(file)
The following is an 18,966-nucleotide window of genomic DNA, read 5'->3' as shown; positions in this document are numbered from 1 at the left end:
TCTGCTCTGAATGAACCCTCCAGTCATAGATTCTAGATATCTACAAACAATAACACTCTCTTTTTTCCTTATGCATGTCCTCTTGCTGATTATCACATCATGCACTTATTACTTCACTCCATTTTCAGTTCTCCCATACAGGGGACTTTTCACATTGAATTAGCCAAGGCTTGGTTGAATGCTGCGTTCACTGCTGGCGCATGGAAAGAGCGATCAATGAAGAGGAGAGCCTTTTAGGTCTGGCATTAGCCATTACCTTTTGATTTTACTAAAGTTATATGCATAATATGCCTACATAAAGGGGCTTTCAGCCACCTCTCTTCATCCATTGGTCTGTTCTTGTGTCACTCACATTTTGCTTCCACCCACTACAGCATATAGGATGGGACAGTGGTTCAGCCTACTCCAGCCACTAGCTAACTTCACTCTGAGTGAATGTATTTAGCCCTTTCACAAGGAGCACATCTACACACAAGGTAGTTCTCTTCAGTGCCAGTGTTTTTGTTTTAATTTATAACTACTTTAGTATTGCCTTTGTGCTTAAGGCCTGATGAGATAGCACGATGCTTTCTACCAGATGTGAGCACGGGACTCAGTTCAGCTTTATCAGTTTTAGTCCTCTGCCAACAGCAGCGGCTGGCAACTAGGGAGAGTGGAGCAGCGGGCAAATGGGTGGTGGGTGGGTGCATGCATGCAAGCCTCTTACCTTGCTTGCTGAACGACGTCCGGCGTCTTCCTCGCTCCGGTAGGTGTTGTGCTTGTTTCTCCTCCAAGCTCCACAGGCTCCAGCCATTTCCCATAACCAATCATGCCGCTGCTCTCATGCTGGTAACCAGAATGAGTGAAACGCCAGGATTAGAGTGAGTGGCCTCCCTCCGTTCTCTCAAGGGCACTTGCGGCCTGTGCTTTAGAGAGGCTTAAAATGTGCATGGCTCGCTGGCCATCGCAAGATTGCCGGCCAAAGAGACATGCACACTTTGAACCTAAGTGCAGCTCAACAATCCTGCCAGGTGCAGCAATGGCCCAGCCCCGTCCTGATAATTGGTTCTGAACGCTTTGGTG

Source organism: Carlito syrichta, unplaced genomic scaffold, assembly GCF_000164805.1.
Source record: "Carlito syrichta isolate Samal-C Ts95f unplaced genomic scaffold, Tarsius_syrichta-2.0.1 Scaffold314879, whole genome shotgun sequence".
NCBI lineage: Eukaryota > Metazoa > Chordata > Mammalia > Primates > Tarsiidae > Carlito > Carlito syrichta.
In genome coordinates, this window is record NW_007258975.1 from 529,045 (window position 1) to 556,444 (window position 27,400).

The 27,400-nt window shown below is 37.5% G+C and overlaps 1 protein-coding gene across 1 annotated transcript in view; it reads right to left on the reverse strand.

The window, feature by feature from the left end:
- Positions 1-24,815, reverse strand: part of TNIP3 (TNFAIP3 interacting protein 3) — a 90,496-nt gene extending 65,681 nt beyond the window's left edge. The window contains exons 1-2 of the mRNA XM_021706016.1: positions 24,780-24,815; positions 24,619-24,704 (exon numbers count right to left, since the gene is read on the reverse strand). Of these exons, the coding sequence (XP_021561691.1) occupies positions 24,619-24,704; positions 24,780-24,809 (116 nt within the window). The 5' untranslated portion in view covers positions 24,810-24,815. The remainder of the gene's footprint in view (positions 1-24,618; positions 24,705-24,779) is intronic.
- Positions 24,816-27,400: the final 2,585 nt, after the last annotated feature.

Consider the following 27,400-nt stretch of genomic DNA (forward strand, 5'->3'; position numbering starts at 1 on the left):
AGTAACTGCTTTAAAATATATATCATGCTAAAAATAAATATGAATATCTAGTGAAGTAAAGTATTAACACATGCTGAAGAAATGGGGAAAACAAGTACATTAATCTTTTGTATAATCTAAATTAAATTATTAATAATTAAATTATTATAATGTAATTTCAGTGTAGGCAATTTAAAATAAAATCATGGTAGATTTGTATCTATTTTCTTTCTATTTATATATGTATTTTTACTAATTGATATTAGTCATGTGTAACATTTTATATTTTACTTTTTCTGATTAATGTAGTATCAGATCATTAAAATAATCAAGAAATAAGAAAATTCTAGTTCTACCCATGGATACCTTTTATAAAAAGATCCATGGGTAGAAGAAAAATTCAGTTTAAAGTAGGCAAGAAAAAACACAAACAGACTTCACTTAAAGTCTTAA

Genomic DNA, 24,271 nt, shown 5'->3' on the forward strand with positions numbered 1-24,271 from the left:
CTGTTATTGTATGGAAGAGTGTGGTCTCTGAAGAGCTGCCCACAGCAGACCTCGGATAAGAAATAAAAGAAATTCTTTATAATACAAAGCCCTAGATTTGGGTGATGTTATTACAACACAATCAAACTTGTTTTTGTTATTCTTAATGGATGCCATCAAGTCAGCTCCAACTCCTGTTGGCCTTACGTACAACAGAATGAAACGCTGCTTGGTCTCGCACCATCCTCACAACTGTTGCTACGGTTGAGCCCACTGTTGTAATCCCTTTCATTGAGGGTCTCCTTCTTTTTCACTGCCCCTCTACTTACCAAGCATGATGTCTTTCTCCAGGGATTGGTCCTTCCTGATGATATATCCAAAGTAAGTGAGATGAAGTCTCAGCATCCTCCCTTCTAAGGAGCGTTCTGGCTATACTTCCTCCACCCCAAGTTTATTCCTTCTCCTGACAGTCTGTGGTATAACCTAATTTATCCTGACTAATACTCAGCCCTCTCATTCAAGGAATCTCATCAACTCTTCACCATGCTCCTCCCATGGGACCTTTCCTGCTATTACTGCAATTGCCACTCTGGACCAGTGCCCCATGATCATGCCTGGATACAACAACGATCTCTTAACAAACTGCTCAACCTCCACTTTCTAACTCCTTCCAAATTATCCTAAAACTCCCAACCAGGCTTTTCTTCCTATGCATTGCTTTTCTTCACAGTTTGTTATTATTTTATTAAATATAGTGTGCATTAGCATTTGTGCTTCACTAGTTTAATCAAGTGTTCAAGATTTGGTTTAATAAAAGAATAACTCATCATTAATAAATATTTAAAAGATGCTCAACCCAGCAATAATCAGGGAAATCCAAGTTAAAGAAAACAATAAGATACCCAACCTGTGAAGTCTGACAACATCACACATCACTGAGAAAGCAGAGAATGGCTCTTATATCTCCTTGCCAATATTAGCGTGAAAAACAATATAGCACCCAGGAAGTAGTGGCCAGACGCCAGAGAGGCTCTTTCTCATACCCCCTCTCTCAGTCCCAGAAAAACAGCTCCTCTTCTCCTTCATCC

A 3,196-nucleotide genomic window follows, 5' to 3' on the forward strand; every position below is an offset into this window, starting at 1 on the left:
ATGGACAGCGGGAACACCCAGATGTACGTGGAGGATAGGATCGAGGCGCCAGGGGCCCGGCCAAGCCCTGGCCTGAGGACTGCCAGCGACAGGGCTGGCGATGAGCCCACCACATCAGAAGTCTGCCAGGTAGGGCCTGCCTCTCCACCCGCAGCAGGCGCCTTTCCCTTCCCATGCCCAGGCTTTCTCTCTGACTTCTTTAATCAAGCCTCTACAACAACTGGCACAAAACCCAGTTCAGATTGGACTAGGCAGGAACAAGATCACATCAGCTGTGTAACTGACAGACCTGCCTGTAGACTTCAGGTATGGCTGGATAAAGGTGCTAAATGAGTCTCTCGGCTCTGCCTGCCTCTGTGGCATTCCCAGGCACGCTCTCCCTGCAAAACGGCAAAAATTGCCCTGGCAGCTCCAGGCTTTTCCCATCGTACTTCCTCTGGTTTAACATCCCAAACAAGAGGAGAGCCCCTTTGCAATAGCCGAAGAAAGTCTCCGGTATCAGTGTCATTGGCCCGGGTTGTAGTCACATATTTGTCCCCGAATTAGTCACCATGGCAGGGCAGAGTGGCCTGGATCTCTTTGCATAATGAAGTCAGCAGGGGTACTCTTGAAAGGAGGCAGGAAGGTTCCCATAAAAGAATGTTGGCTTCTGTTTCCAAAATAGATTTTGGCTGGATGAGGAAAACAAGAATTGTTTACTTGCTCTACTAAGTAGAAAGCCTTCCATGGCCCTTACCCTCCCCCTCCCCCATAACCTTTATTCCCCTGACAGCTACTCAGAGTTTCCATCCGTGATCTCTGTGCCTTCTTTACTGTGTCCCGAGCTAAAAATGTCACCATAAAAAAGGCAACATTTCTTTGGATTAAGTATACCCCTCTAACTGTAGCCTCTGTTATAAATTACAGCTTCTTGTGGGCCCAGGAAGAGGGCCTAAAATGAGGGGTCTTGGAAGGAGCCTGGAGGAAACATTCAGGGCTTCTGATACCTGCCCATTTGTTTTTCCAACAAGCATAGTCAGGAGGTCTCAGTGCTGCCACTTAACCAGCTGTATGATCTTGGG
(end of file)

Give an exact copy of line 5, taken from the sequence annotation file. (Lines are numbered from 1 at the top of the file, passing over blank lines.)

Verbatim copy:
NCBI lineage: Eukaryota > Metazoa > Chordata > Mammalia > Primates > Tarsiidae > Carlito > Carlito syrichta.